Example 3: Individual practice. Sarah often struggles to determine the slope when the line does not have clearly marked points. Prior to a test, she could run through a few examples on slide 4. After she answers the first problem correctly, she can press the button for another example (if necessary). Again, each slide is designed with built in feedback. Therefore even if Sarah practices at home, she can gauge her progress.
Example 4: Choice boards and Hyperdocs. If you provide choice boards for your students, then one or two of the practice activities could be used as an option. A familiar Hyperdoc format is: Engage, Explore, Explain, Share and Reflect. Teachers could find interesting ways to integrate the RG practice activities into a Hyperdoc.
The Random Generator Slope AB
Feedback has been built into each practice activity.
Note: If a vertical line pops up on a slide where the check depends on a numerical value for slope, then generate a new problem. Vertical lines are addressed on slide 10.
Slide 1: Students are asked to acknowledge the individual rise and run and then enter the slope. The program calculates the y-intercept based on the displayed points and the inputted slope. Therefore, the line that matches the student’s response is graphed. If the student enters the correct slope, then the line will pass through the given points. If their slope is incorrect, then the graphed line will not pass through the given points. Students are encouraged to use the sketch tools.
Slide 2: Similar to slide 1 but requiring students to calculate slope using 2 points.
Slide 3: Students practice finding the slope when points are not prominent. For these examples, the slope values are only integers.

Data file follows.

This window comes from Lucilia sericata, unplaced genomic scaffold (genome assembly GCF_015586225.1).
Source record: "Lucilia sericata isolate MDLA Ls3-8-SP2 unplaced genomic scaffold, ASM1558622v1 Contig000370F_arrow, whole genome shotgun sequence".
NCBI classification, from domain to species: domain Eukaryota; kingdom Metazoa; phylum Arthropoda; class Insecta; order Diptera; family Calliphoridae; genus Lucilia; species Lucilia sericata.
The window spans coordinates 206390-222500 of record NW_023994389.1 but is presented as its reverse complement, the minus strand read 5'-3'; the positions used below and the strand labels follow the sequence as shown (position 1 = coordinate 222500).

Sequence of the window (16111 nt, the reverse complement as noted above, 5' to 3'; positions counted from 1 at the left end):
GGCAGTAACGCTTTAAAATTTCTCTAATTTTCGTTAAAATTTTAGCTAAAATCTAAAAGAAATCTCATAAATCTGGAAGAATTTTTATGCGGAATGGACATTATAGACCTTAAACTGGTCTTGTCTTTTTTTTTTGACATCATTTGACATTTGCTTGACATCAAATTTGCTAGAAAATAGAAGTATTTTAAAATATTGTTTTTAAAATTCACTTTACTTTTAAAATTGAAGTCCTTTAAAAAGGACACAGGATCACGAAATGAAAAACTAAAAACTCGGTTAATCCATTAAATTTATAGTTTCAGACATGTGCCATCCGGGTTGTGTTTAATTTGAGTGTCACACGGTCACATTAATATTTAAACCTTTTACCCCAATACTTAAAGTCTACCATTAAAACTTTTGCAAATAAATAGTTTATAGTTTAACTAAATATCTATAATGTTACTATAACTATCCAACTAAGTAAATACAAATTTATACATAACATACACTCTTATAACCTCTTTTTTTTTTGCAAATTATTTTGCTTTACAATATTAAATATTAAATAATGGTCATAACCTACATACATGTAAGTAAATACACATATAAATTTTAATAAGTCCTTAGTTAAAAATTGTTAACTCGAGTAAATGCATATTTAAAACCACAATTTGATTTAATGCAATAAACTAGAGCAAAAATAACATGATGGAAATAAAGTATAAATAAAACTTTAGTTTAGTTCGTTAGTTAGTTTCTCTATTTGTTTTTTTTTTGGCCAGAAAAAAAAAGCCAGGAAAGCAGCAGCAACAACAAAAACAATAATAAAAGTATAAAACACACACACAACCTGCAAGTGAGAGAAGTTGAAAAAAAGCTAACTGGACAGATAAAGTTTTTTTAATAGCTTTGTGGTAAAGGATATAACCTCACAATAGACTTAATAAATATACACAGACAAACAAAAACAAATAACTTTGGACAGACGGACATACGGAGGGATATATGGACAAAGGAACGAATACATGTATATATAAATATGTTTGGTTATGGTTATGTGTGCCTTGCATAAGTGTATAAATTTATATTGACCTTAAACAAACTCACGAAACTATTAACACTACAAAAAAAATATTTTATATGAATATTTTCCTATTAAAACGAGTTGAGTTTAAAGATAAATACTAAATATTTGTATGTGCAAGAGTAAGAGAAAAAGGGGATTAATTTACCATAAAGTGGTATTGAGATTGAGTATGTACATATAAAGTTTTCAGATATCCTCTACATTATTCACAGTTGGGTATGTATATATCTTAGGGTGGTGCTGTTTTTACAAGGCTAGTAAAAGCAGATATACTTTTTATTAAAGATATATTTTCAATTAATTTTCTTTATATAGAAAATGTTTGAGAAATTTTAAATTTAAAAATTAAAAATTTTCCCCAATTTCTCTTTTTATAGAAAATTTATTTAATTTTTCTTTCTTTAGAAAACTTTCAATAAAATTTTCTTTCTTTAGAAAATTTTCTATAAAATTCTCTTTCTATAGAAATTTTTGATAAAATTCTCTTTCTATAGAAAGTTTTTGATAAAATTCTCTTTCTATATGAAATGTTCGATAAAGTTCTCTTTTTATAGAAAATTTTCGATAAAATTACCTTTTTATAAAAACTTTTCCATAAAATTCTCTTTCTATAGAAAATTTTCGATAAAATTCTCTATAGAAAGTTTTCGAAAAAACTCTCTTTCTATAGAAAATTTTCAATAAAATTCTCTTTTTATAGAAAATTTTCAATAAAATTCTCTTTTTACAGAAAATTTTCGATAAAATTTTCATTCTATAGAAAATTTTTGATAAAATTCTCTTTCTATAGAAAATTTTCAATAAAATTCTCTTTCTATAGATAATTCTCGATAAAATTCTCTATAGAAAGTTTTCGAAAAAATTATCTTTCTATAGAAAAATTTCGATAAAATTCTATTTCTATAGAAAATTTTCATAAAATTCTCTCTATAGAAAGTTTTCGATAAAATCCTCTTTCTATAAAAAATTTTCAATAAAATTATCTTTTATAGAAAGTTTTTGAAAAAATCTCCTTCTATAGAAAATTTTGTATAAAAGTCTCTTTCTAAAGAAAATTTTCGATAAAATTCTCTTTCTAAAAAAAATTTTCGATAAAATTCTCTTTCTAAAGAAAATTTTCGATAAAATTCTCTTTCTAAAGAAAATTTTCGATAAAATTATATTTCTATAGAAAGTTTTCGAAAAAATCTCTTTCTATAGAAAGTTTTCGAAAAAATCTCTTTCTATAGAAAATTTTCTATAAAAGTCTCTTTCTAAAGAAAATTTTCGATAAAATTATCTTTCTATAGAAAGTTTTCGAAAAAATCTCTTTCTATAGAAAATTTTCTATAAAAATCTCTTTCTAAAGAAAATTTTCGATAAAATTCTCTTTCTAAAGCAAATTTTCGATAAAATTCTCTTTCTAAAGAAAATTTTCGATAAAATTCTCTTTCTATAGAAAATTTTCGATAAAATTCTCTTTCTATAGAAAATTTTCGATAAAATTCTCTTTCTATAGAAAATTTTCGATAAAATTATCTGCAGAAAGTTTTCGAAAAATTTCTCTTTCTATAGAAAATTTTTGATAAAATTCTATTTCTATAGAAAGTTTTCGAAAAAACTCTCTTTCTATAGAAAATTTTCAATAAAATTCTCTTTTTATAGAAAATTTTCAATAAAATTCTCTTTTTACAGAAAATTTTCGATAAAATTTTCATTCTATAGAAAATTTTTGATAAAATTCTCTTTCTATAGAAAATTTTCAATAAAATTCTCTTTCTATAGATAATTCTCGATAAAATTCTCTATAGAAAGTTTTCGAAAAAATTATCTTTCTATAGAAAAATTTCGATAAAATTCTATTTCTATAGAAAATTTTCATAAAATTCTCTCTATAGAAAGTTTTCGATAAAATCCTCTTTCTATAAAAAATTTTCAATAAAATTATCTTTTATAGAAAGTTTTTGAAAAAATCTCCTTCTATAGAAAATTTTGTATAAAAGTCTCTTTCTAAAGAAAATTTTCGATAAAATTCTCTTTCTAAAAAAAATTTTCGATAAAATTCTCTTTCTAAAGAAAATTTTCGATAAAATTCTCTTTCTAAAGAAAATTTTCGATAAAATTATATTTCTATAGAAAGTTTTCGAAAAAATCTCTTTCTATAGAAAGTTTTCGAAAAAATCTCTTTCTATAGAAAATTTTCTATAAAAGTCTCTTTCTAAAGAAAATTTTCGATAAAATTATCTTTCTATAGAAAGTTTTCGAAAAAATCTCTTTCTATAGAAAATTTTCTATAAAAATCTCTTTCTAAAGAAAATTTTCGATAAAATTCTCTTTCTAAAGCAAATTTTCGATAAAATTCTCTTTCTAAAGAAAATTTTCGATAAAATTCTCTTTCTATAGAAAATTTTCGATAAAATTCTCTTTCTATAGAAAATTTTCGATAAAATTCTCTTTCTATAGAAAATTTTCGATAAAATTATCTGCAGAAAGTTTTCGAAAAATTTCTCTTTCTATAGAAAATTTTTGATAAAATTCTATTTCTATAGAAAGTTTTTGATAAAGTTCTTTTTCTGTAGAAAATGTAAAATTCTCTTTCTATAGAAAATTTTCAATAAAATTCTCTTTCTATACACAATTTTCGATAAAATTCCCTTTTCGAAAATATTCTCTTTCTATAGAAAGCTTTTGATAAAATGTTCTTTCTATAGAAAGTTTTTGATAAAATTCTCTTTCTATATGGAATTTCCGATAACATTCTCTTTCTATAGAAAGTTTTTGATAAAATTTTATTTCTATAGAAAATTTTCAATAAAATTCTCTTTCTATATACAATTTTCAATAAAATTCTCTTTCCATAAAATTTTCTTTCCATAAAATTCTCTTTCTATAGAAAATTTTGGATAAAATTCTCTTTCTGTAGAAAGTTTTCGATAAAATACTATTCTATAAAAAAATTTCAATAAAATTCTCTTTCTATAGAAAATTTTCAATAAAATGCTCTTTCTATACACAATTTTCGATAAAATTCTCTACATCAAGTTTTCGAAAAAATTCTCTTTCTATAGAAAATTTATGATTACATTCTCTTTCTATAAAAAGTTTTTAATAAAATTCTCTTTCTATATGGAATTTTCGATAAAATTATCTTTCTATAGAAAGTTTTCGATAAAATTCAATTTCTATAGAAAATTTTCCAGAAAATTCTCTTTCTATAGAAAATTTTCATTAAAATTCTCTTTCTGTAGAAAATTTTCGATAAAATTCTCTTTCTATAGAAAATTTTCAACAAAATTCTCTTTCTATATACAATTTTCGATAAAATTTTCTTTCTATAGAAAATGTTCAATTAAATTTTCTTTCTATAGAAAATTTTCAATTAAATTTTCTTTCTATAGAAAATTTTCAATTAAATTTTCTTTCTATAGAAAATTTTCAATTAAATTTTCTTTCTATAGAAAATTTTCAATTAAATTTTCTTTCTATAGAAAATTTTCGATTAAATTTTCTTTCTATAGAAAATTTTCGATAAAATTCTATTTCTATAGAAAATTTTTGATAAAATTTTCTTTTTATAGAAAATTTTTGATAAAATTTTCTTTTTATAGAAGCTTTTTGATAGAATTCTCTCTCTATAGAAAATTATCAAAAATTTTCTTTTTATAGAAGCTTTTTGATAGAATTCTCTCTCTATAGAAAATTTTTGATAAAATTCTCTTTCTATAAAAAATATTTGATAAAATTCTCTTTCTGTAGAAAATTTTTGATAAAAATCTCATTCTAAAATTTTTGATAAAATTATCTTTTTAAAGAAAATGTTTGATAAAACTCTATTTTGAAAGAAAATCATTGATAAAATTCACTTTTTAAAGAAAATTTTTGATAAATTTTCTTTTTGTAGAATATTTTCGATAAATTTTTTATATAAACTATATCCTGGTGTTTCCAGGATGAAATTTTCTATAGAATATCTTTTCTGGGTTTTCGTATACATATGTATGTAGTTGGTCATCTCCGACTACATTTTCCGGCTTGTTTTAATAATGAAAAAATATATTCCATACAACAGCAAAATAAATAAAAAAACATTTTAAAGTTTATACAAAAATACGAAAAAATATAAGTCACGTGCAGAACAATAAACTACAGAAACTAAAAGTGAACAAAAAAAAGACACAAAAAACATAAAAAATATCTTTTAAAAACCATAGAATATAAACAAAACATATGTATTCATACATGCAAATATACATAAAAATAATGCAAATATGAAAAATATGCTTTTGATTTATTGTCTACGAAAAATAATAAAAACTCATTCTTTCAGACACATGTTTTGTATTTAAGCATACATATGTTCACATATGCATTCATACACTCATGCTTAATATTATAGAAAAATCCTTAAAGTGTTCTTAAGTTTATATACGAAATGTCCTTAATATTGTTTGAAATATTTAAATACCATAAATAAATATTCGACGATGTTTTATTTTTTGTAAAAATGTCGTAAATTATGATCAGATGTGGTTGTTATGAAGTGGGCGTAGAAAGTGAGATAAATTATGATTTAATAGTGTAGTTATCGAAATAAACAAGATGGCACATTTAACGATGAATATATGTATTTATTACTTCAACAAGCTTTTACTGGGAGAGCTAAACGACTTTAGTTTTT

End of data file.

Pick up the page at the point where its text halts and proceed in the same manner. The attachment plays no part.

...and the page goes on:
Slide 4: Same as slide 3, except the slope values can include fractions.
Slide 5: Students are expected to calculate the y-intercept when given the slope and points. In order to generate slope values to include fractions, I had to randomly generate a numerator and a denominator. This method produces slopes in various formats, like the one pictured, -4/-2.
I entertained the idea of simplifying the slope but then made the conscious decision to leave it as is. In my experience, students often struggle when a fraction contains 2 negatives, a negative in the denominator or is not simplified. By leaving the slopes “messy”, students have more opportunities to navigate tricky formats.
Slide 6: This activity requires students to calculate both the slope and y-intercept. Students can either determine the slope using rise/run or with the given points.
Slide 7: Similar to slide 6 but without a grid. Without the grid, students are encouraged to practice calculating slope using the formula.
Slide 8: Students enter the linear equation in slope-intercept form. Sketch tools are available.
Slide 9: Same as slide 8 but without a grid or sketch tools.
Slide 10: The same as slides 8 & 9 but with vertical lines.
Slide 11: Using the sketch tools, students draw the line that represents the given equation. When the button is pressed, the correct line is displayed.
The activity builder: Random Generator: Determining Slope and Y-intercept